Dear clients and cooperation partners,

Belarusian legislation in the healthcare and pharmaceuticals sector is continuing to undergo substantial changes. 2015 was rich with events, with even more expected to come. We offer below, in a few bullet points, our view on factors characterising the state of the Belarusian legislative environment in the pharma and healthcare sector.

  • In May 2015 amendments to the Belarusian Law on Pharmaceuticals, adopted in 2014, entered into force. Numerous acts aimed at their implementation were taken up, in particular covering registration procedures, clinical trials, pharmacovigilance, and the retail trade in pharmaceuticals.
  • In July 2015 Belarus ratified interstate agreements on a single market of pharmaceuticals and medical devices in the framework of the Eurasian Economic Union. The launch of the single market is expected in early 2016 and may be a game changer in the Belarusian pharma industry.
  • Information technologies are continuously being implemented in the framework of the E-Healthcare state programme. Automated statistical systems and digital databases are widely applied in practice; use of electronic prescriptions and on-line consulting is developing.
  • A state programme on import substitution is being implemented. The programme aims at enhancing local R&D, boosting local manufacture of pharmaceuticals, and decreasing imports of pharmaceuticals.

Below we provide a brief overview of some recent and expected changes in the Belarusian pharma and healthcare legal environment.


January 2016 is expected to see the launch of a single market of pharmaceuticals and medical equipment in the framework of the Eurasian Economic Union. Currently the EEU includes Armenia, Belarus, Kazakhstan, Kyrgyzstan and Russia.

By 1 January 2016 over 30 draft acts had been adopted. These establish single rules and principles for movement of pharmaceuticals and medical equipment in the EEU. The drafts cover such issues as state registration, clinical trials, inspection, pharmacovigilance, and information exchange.

The launch of a single market may be a game changer in Belarusian industry. One of the key features of the single market will be the possible validity of a registration certificate issued in one member state in other member state(s) chosen by the applicant.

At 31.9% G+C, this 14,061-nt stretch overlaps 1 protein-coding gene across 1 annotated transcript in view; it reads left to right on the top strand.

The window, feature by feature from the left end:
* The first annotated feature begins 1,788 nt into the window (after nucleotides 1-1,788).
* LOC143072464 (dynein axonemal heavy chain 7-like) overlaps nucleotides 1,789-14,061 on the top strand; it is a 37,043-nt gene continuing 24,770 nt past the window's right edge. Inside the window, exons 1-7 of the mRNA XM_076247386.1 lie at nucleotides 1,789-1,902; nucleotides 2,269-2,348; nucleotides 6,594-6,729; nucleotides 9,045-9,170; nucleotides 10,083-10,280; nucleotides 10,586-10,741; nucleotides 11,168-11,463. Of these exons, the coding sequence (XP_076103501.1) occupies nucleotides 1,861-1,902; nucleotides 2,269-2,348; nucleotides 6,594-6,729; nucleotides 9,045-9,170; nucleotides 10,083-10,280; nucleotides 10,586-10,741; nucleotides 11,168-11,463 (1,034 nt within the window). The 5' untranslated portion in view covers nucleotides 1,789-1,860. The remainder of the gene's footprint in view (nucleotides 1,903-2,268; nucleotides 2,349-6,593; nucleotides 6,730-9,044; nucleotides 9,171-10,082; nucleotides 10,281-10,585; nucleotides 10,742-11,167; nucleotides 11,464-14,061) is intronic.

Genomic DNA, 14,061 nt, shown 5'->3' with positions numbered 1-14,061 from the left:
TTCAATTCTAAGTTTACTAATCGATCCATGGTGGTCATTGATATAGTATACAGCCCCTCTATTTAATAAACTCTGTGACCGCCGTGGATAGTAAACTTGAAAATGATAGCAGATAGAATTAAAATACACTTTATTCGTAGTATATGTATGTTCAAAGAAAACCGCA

Recent wide-ranging amendments to the Edict on Licencing also touched upon the pharma industry. The amendments enter into force on 1 March 2016 and concern licencing of medical activity.

In particular, the term of licences will be changed – as of 1 March these will be issued indefinitely. Additionally, the scope of licenced activities will change – services for assembly, commissioning, technical maintenance and repair of medical equipment will be exempt from licencing.

Private healthcare organisations can obtain a licence only if they employ medical specialists with (a) higher and/or specialised secondary education and (b) the first or highest qualification category.


Until now the right to issue sick leave certificates vested only with state healthcare institutions. This created practical complications both for patients and for healthcare providers. The long-awaited green light for private healthcare institutions starts from 1 February 2016: these will also be able to issue sick leave certificates.

To do so, institutions will need to comply with the relevant legislative requirements, including having qualified specialists and special premises for storing blank documents.


A medical representative is an important contact point between a healthcare professional and a pharmaceutical company. On 21 May 2015 an Instruction on informing doctors entered into force. This introduced detailed regulation of medical representatives’ activity.

The instruction applies in both state and private healthcare institutions. It sets a number of requirements for representatives (such as a higher medical/pharmaceutical degree), their activity (such as presentation only at events defined by the head of the healthcare institution) and the information they provide (for example, the term “new” may only be used regarding a pharmaceutical registered less than three years ago).


Belarus is continuously implementing GMP standards. On 24 June 2015 two Instructions on inspections of pharmaceutical manufacturing entered into force.

Generally, manufacturing is inspected according to a plan adopted annually by the Belarusian Ministry of Healthcare. Upon successful completion of inspection the Ministry issues a certificate of compliance with the Belarusian GMP. Inspection involves visits to the manufacturing site and examination of the premises. Inspections are also possible in cases of state registration of a pharmaceutical and recognition that a pharmaceutical is of low quality.

A new EEU GMP is expected to be introduced with the launch of an EEU single market of pharmaceuticals and medical equipment.